Cracking your knuckles won't actually give you arthritis — but it could be a bad idea for other reasons

flickr user: orijinalCracking your knuckles most likely won’t give you arthritis.
  • Cracking your knuckles is something that we all do, and have likely been told at some point to stop doing before we hurt ourselves.
  • In most cases, no real harm will be caused by cracking your joints, but there is always the potential for a few negative side effects.
  • There’s no known research-backed connection between cracking joints and arthritis.
  • Many medical professionals suggest seeking out a chiropractic adjustment or correction from a physical therapist in order to help find a permanent solution to the need for frequent cracking.

We all do it – self-crack our back, neck, and knuckles, or have that one body part that if we stretch just right, we get a satisfying “pop” out of it – but is it bad to do so? Cracking your joints is often associated with a bad rap, including allegations about the potential for arthritis, inflammation, or injury of the repeatedly cracked joint, but orthopaedic surgeon Kim L. Stearns says that cracking, popping, snapping, and creaking joints are “a normal, common occurrence.”

The popping noise itself, according to Harvard Health Publishing, “is caused by bubbles bursting in the synovial fluid – the fluid that helps lubricate joints.”

While cracking your joints isn’t the best habit to have or to acquire, it isn’t actually as bad as you may think (or have been told it is).

There’s actually no known connection between cracking joints and arthritis

Hands on tableShutterstockWhen it comes to cracking your joints, moderation is key.

Good news – your mum’s been wrong all these years, you’re actually not going to get arthritis because you crack your knuckles from time to time. Sure it’s loud, annoying, and sometimes a little unsettling, but other than a few known negative side effects, cracking your joints isn’t all that bad for you – if done in moderation.

Many associate cracking joints with arthritis and future joint problems, but the research shows otherwise. Michael Behr, M.D., an orthopaedic surgeon at Piedmont Healthcare stated, “There are no definitive links between knuckle cracking and arthritis or any other medical condition.”

Self-cracking may put more strain on your joints, or lead to injury

Broken ArmBarabasa/ShutterstockIn some cases, making this a daily habit could potentially lead to injury.

Overall, the research on cracking joints doesn’t necessarily deem the act as “bad,” but it does come with it’s potential side effects, especially if you find yourself cracking joints on a daily basis.

The results of a study from the Annals of the Rheumatic Diseases found that individuals who crack their knuckles regularly were more likely to have weaker grips and experience swelling of the hands than those who were not “habitual knuckle crackers.”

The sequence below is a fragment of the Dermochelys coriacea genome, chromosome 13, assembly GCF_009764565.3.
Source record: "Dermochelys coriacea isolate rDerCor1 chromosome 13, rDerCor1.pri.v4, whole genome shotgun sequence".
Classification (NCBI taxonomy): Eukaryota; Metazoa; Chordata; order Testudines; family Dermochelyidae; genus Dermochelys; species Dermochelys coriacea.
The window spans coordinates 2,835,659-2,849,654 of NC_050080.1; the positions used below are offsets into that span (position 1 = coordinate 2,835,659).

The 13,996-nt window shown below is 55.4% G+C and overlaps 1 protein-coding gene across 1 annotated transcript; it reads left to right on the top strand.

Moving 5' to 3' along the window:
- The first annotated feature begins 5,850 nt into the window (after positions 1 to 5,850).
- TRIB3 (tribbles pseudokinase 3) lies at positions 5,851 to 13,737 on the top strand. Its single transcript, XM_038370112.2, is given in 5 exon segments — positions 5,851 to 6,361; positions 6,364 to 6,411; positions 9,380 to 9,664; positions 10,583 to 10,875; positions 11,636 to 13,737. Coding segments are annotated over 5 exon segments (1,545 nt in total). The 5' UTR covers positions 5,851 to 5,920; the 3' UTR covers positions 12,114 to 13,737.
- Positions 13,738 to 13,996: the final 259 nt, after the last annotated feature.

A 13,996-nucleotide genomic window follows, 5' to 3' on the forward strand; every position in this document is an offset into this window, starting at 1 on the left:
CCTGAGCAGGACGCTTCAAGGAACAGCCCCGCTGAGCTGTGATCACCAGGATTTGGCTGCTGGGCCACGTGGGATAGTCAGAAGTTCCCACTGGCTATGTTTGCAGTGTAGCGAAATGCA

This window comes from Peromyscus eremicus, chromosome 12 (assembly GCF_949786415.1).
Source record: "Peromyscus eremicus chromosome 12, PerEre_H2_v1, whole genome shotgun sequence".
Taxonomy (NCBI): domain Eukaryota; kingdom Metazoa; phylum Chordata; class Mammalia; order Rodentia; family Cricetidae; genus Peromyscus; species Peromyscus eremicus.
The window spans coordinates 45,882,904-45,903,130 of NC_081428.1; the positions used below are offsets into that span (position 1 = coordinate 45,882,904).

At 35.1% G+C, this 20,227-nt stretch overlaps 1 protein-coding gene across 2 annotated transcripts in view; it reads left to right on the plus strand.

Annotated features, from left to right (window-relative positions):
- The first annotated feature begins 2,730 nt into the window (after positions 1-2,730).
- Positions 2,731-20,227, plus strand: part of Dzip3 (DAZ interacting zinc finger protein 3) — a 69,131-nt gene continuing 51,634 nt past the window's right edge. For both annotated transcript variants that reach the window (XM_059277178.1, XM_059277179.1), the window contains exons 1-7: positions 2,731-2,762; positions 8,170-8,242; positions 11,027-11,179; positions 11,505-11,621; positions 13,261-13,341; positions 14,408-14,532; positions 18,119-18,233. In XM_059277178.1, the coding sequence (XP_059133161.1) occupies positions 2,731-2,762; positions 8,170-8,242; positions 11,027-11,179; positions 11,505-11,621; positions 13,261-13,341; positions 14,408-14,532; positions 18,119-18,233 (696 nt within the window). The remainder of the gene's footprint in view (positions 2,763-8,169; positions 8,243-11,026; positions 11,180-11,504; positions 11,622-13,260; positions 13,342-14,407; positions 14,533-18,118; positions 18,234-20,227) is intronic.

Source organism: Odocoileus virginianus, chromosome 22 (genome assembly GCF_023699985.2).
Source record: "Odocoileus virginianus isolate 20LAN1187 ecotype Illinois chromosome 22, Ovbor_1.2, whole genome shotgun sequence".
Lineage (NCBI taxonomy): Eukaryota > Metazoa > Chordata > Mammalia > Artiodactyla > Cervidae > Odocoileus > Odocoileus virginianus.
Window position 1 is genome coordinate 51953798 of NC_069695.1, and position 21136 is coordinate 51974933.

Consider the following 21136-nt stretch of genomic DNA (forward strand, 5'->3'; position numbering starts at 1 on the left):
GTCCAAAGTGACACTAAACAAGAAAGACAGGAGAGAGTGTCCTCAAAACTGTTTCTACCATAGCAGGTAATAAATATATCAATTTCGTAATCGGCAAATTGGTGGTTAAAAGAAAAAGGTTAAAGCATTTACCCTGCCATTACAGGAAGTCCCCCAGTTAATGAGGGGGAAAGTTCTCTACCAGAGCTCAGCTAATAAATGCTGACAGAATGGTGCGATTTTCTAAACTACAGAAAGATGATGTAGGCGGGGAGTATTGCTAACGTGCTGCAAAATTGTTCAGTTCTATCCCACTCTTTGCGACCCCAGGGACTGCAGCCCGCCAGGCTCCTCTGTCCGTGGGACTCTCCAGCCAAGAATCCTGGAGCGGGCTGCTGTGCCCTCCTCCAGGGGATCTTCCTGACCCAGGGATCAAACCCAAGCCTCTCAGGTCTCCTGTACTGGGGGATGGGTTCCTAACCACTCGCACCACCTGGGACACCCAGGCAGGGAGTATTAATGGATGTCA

Too, Dr. Pedro Beredjiklian, chief of hand and wrist surgery at Philadelphia’s Rothman Institute told TIME, “Tendons catching on irregular bone or joint formations can also explain some clicking or popping sounds.”. This is something to be mindful of, particularly with cracking or popping in the neck, shoulder, or knee region. Dr. Beredjiklian goes on to say that these popping and clicking sensations could lead to harm or injury in the long run, but it’s ultimately dependent on one’s anatomy.

A more permanent solution will lessen the chances of negative side effects

Bridge yogafizkes/ShutterstockStretching is a healthy alternative.

Most of the time we crack our joints because it gives us a soothing feeling and a sense of relief. But, the fact that more often than not we do it repeatedly is a surefire indicator that cracking joints is just a temporary solution.

Doctor of Physical Therapy and clinical director of Professional Physical Therapy, Amanda Brick, told The Thirty, “when you crack your own back you may be targeting an area already under strain or compensating for other segments from abnormal movement patterns.”

Basically, the reason we feel the need to crack a joint is because of tightness, discomfort, or improper movement of the bones and musculature surrounding a joint, but we aren’t actually getting to the root of the problem when we self-crack. She goes on to say that healthy stretching is a better option that will still help to relieve pressure.

Overall, we should really leave the cracking to the professionals like chiropractors and physical therapists, who can help us figure out what’s causing the frequent need to crack joints and give us precise adjustments to feel and move better.

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